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By incorporating mirrors and glass into your home, you can add decoration and functionality. When used effectively, these decorative items can amplify natural light and bring an increased sense of depth to any room. They can also improve visibility, enhance lighting, and create the illusion of more space. If you’re thinking about adding one or both of these popular design elements to your home, learning more about their form, function, and upkeep can help you choose the ideal products and hire the right professional for the job.
Modern mirrors are typically made from clear glass that’s coated on one side with a thin metal film to form a reflective surface. When rays of light hit this reflective surface, they bounce back at an identical angle. Your eyes then see this reflected light as a reverse, or mirror, image.
Mirrors are made through a process known as silvering, which involves spraying metals such as aluminum or silver onto the back of a clear glass pane. The metal, which is typically heated in a vacuum, bonds to the cooler glass to form the reflective surface of the mirror.
The accuracy of a mirror depends on the purity, flatness, and thickness of the glass pane, and the evenness and quality of the reflective coating. A higher-quality mirror provides a more accurate reflection, while a lower-quality mirror may distort the image.
Mirrors are expensive because they’re constructed from glass panels and coated with a tarnish-free metal, both of which are costly. High-quality mirrors tend to be particularly expensive because they can't be mass produced. To ensure accuracy, high-quality mirrors must be custom made from expensive materials such as borosilicate glass or Corning's Ultra-Low Expansion Glass.
First, remove tough dirt using rubbing alcohol and a microfiber cloth. Then, spray your mirror evenly with a cleaning fluid that’s specially formulated for glass. Using a microfiber cloth, work downward, zigzagging until all streaks are removed and the mirror is completely dry.
Mirrors should be packed in specially designed mirror boxes, which adjust to reduce shifting. Before boxing your mirror, affix cardboard to the front and back, and wrap it securely, first in packing paper and then bubble wrap. Fill any empty spaces in the box with crumpled packing paper, and then tape it closed.
Using a soft cloth, apply rubbing alcohol to each sticker, and let it sit for several minutes. The stickers should then peel away easily. If part of the sticker remains, you may carefully remove it using a handheld razor blade.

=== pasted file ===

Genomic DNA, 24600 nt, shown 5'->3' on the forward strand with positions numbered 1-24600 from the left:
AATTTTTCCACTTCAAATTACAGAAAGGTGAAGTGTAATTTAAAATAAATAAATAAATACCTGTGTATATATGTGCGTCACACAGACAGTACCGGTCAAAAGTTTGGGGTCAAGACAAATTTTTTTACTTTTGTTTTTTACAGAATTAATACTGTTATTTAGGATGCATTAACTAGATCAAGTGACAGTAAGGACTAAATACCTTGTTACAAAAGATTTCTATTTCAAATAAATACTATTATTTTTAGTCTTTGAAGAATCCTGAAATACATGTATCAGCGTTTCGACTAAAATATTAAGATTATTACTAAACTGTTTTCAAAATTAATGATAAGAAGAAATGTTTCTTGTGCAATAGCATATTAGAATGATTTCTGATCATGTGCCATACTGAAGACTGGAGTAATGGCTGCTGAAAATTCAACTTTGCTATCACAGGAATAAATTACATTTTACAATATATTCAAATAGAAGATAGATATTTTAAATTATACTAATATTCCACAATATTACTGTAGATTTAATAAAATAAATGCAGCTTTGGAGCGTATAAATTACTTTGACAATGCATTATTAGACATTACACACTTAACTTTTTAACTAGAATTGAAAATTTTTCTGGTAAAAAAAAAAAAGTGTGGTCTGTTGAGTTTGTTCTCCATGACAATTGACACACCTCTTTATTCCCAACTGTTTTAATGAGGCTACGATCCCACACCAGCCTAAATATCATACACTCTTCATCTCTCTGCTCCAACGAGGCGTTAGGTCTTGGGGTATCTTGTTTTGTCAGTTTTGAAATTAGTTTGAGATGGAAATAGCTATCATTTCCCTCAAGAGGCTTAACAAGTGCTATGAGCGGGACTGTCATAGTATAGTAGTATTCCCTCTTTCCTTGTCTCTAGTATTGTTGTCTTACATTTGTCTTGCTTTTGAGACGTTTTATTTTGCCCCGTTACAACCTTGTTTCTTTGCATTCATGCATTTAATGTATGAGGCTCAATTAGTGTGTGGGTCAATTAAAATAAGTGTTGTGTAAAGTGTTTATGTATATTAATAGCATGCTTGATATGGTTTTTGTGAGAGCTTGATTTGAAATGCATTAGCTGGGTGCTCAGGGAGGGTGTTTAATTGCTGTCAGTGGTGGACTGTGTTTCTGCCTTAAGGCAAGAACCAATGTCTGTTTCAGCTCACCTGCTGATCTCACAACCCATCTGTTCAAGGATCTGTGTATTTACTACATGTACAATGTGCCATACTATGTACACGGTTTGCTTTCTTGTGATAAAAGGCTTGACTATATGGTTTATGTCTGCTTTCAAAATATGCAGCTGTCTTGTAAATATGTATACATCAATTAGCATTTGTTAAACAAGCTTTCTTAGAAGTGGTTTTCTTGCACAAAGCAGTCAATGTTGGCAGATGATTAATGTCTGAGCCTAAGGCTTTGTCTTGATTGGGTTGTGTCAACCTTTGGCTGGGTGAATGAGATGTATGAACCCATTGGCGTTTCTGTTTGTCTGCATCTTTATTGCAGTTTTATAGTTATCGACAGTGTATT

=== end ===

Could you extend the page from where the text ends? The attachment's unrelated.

Glass is made from liquid sand. More specifically, most commercially made modern glass is made from sand, which is primarily composed of silicon dioxide, mixed with recycled waste glass, limestone, and soda ash. When heated, these elements combine to form a completely new substance.
To make glass, a mixture of waste glass, limestone, and soda ash is heated to a temperature of approximately 3090 degrees. Once molten, chemicals may be added to change the glass’s appearance or properties. It’s then blown into shapes, poured into molds, or floated on top of molten tin to make flat sheets known as panes.
Tempered glass is a type of safety glass that’s made using a high-pressure cooling procedure. It’s typically about four times stronger than ordinary glass, and when shattered, it breaks into pellets rather than sharp-edged shards, reducing the risk of significant injury.
While your stove is cool, use a sponge or microfiber cloth moistened with water or white vinegar to thoroughly wipe the glass surface. Difficult stains may be removed using a handheld razor blade or by applying a paste made from vinegar and baking soda and covering it with a warm, moist towel.
Archeological evidence suggests that glass was first manufactured in Egypt and Eastern Mesopotamia at around 3500 B.C. However, other records suggest that glass may have been made in and around Syria as early as 5000 B.C. Prior to that, people used naturally occurring glass to create tools, jewelry, and money.
You can remove superficial scratches from glass using white toothpaste. After wiping down the damaged area, apply toothpaste to a damp rag and rub the scratched glass for about 30 seconds using a circular motion and gentle pressure. Then, using a clean rag, wipe away excess toothpaste. Repeat the process until the scratches disappear.
Sea glass is broken glass that's been worn smooth and frosted by years of exposure to ocean waves and currents. Sometimes referred to as beach glass, these small pieces of glass come in a multitude of colors, including green, brown, white, and blue. They’re often found on the beaches of oceans, bays, or large rivers.
First, clean the damaged area using dishwashing liquid and a damp cloth and let the glass dry. Mix two-part epoxy and apply it with a putty knife, working it into the crack. After it cures, scrape away excess epoxy using a handheld razor blade. Remove any residue using a rag moistened with acetone.
Depression glass is colorful glassware that was mass-produced between the late 1920s and early 1940s by companies such as Hocking Glass and MacBeth-Evans. This collectible glassware came in a variety of patterns and colors, and was often iridescent. Because of its low production quality, it often included defects such as bubbles and mold marks.